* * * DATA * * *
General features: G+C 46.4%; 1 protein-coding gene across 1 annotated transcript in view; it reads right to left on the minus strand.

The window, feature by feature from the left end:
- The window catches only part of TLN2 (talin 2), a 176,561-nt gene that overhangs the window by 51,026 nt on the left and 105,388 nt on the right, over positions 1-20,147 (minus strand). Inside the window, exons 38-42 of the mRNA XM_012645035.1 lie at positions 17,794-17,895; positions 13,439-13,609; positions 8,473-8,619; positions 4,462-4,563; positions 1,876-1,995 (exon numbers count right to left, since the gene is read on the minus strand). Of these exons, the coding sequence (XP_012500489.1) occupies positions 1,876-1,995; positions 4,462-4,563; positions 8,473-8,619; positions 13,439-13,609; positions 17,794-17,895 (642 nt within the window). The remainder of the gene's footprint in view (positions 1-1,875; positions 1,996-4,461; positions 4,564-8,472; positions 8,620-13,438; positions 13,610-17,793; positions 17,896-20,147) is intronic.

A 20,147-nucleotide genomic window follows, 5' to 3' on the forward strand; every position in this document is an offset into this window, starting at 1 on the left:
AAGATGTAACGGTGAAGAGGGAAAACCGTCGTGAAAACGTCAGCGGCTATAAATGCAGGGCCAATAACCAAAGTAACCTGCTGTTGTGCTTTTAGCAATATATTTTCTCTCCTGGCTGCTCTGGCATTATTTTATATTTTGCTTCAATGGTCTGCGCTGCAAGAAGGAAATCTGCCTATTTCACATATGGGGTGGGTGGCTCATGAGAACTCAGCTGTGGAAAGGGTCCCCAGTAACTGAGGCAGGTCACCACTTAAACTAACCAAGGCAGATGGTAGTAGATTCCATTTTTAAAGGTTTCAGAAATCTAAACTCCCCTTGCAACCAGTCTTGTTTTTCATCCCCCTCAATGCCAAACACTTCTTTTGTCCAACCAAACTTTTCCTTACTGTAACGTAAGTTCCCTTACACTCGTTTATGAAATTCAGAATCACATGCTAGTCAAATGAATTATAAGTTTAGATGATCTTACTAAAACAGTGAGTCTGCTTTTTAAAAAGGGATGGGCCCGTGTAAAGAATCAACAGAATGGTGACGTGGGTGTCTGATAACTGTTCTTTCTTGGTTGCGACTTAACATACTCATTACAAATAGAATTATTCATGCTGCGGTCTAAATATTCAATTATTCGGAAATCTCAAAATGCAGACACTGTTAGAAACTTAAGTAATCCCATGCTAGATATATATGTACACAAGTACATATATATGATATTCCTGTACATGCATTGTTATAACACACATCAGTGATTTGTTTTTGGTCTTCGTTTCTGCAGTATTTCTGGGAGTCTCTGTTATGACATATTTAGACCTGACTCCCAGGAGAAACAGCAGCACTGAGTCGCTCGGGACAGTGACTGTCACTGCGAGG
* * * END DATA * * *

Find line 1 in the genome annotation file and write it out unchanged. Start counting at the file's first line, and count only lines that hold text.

General features: G+C 46.4%; 1 protein-coding gene across 1 annotated transcript in view; it reads right to left on the minus strand.